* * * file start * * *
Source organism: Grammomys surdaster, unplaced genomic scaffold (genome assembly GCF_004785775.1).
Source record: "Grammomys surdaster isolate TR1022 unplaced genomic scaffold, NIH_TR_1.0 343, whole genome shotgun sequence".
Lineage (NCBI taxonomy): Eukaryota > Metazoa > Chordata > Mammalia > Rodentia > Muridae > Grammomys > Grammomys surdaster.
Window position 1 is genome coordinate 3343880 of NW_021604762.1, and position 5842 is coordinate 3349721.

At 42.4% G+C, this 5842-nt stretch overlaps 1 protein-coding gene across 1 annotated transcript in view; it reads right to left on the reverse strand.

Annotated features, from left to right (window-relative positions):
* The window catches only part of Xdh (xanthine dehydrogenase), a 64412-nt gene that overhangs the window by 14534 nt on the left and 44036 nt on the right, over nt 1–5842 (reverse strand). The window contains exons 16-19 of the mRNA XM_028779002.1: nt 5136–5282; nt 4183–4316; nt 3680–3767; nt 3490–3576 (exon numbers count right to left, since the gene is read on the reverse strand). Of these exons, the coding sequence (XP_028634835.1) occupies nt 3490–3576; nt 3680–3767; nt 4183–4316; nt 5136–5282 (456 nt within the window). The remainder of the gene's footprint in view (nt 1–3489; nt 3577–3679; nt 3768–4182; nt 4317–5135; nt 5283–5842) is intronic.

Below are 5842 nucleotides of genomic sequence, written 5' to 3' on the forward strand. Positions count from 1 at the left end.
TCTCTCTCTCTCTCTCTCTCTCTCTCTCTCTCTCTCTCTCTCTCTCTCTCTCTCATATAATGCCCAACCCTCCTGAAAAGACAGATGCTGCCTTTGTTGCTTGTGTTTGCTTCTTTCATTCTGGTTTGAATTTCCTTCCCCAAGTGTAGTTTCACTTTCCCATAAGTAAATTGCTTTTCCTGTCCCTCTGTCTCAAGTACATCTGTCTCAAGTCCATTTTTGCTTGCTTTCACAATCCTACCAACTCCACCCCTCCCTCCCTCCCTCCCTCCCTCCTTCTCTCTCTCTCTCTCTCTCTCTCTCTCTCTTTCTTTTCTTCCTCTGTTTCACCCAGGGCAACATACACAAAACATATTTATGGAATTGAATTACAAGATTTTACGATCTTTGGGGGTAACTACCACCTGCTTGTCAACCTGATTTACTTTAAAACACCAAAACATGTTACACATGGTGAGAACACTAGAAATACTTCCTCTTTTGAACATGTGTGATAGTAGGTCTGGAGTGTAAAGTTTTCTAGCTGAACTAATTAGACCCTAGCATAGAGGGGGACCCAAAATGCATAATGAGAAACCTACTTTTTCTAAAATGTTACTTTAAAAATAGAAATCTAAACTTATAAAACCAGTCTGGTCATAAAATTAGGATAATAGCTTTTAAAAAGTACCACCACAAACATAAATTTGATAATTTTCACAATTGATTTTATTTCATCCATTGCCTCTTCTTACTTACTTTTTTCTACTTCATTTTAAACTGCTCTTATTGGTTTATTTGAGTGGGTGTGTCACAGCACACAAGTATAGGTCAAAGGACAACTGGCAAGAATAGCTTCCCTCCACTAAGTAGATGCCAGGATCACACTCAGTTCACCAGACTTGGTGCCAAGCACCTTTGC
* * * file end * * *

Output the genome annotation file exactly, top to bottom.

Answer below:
Source organism: Grammomys surdaster, unplaced genomic scaffold (genome assembly GCF_004785775.1).
Source record: "Grammomys surdaster isolate TR1022 unplaced genomic scaffold, NIH_TR_1.0 343, whole genome shotgun sequence".
Lineage (NCBI taxonomy): Eukaryota > Metazoa > Chordata > Mammalia > Rodentia > Muridae > Grammomys > Grammomys surdaster.
Window position 1 is genome coordinate 3343880 of NW_021604762.1, and position 5842 is coordinate 3349721.

At 42.4% G+C, this 5842-nt stretch overlaps 1 protein-coding gene across 1 annotated transcript in view; it reads right to left on the reverse strand.

Annotated features, from left to right (window-relative positions):
* The window catches only part of Xdh (xanthine dehydrogenase), a 64412-nt gene that overhangs the window by 14534 nt on the left and 44036 nt on the right, over nt 1–5842 (reverse strand). The window contains exons 16-19 of the mRNA XM_028779002.1: nt 5136–5282; nt 4183–4316; nt 3680–3767; nt 3490–3576 (exon numbers count right to left, since the gene is read on the reverse strand). Of these exons, the coding sequence (XP_028634835.1) occupies nt 3490–3576; nt 3680–3767; nt 4183–4316; nt 5136–5282 (456 nt within the window). The remainder of the gene's footprint in view (nt 1–3489; nt 3577–3679; nt 3768–4182; nt 4317–5135; nt 5283–5842) is intronic.

Below are 5842 nucleotides of genomic sequence, written 5' to 3' on the forward strand. Positions count from 1 at the left end.
TCTCTCTCTCTCTCTCTCTCTCTCTCTCTCTCTCTCTCTCTCTCTCTCTCTCTCATATAATGCCCAACCCTCCTGAAAAGACAGATGCTGCCTTTGTTGCTTGTGTTTGCTTCTTTCATTCTGGTTTGAATTTCCTTCCCCAAGTGTAGTTTCACTTTCCCATAAGTAAATTGCTTTTCCTGTCCCTCTGTCTCAAGTACATCTGTCTCAAGTCCATTTTTGCTTGCTTTCACAATCCTACCAACTCCACCCCTCCCTCCCTCCCTCCCTCCCTCCTTCTCTCTCTCTCTCTCTCTCTCTCTCTCTCTTTCTTTTCTTCCTCTGTTTCACCCAGGGCAACATACACAAAACATATTTATGGAATTGAATTACAAGATTTTACGATCTTTGGGGGTAACTACCACCTGCTTGTCAACCTGATTTACTTTAAAACACCAAAACATGTTACACATGGTGAGAACACTAGAAATACTTCCTCTTTTGAACATGTGTGATAGTAGGTCTGGAGTGTAAAGTTTTCTAGCTGAACTAATTAGACCCTAGCATAGAGGGGGACCCAAAATGCATAATGAGAAACCTACTTTTTCTAAAATGTTACTTTAAAAATAGAAATCTAAACTTATAAAACCAGTCTGGTCATAAAATTAGGATAATAGCTTTTAAAAAGTACCACCACAAACATAAATTTGATAATTTTCACAATTGATTTTATTTCATCCATTGCCTCTTCTTACTTACTTTTTTCTACTTCATTTTAAACTGCTCTTATTGGTTTATTTGAGTGGGTGTGTCACAGCACACAAGTATAGGTCAAAGGACAACTGGCAAGAATAGCTTCCCTCCACTAAGTAGATGCCAGGATCACACTCAGTTCACCAGACTTGGTGCCAAGCACCTTTGC